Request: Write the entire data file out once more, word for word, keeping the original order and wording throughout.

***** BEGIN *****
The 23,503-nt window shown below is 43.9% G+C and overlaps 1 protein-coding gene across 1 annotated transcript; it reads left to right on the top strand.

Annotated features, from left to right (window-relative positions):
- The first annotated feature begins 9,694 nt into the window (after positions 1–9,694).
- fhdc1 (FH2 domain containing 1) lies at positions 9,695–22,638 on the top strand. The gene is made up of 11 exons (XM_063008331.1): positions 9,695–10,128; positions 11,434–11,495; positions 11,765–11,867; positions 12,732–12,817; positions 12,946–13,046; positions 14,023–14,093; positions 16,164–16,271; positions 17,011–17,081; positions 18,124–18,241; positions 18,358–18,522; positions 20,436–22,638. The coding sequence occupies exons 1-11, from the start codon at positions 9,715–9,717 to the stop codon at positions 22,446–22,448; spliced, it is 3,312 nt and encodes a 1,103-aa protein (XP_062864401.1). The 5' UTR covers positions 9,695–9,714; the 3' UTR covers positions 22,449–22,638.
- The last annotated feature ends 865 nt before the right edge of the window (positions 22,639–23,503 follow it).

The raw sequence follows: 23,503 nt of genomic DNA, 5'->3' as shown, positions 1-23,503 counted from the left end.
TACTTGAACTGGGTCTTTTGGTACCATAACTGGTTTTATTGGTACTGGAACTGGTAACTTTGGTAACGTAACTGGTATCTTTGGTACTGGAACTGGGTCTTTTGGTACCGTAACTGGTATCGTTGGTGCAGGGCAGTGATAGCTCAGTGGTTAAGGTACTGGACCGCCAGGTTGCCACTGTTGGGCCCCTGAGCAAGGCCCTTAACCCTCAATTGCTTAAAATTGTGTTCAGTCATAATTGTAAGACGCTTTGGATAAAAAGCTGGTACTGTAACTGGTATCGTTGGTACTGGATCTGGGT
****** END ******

The 23,503-nt window shown below is 43.9% G+C and overlaps 1 protein-coding gene across 1 annotated transcript; it reads left to right on the top strand.

Annotated features, from left to right (window-relative positions):
- The first annotated feature begins 9,694 nt into the window (after positions 1–9,694).
- fhdc1 (FH2 domain containing 1) lies at positions 9,695–22,638 on the top strand. The gene is made up of 11 exons (XM_063008331.1): positions 9,695–10,128; positions 11,434–11,495; positions 11,765–11,867; positions 12,732–12,817; positions 12,946–13,046; positions 14,023–14,093; positions 16,164–16,271; positions 17,011–17,081; positions 18,124–18,241; positions 18,358–18,522; positions 20,436–22,638. The coding sequence occupies exons 1-11, from the start codon at positions 9,715–9,717 to the stop codon at positions 22,446–22,448; spliced, it is 3,312 nt and encodes a 1,103-aa protein (XP_062864401.1). The 5' UTR covers positions 9,695–9,714; the 3' UTR covers positions 22,449–22,638.
- The last annotated feature ends 865 nt before the right edge of the window (positions 22,639–23,503 follow it).

The raw sequence follows: 23,503 nt of genomic DNA, 5'->3' as shown, positions 1-23,503 counted from the left end.
TACTTGAACTGGGTCTTTTGGTACCATAACTGGTTTTATTGGTACTGGAACTGGTAACTTTGGTAACGTAACTGGTATCTTTGGTACTGGAACTGGGTCTTTTGGTACCGTAACTGGTATCGTTGGTGCAGGGCAGTGATAGCTCAGTGGTTAAGGTACTGGACCGCCAGGTTGCCACTGTTGGGCCCCTGAGCAAGGCCCTTAACCCTCAATTGCTTAAAATTGTGTTCAGTCATAATTGTAAGACGCTTTGGATAAAAAGCTGGTACTGTAACTGGTATCGTTGGTACTGGATCTGGGT